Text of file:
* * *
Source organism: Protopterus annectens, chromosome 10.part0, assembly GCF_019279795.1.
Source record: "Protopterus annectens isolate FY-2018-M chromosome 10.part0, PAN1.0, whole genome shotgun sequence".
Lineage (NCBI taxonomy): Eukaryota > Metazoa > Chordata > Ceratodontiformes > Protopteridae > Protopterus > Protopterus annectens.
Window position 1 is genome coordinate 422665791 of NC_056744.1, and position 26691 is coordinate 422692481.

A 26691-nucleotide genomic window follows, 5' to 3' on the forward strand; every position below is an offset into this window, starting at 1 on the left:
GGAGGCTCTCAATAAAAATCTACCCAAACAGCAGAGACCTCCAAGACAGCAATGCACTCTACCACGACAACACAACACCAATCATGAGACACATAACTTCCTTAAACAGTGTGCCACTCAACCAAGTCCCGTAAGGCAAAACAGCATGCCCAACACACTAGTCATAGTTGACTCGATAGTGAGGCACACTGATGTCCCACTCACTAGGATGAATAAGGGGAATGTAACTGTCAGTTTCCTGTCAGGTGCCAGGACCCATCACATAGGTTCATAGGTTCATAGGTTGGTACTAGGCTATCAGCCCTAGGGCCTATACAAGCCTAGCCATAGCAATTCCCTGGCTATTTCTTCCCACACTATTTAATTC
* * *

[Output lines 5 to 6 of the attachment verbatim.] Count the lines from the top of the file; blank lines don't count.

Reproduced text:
A 26691-nucleotide genomic window follows, 5' to 3' on the forward strand; every position below is an offset into this window, starting at 1 on the left:
GGAGGCTCTCAATAAAAATCTACCCAAACAGCAGAGACCTCCAAGACAGCAATGCACTCTACCACGACAACACAACACCAATCATGAGACACATAACTTCCTTAAACAGTGTGCCACTCAACCAAGTCCCGTAAGGCAAAACAGCATGCCCAACACACTAGTCATAGTTGACTCGATAGTGAGGCACACTGATGTCCCACTCACTAGGATGAATAAGGGGAATGTAACTGTCAGTTTCCTGTCAGGTGCCAGGACCCATCACATAGGTTCATAGGTTCATAGGTTGGTACTAGGCTATCAGCCCTAGGGCCTATACAAGCCTAGCCATAGCAATTCCCTGGCTATTTCTTCCCACACTATTTAATTC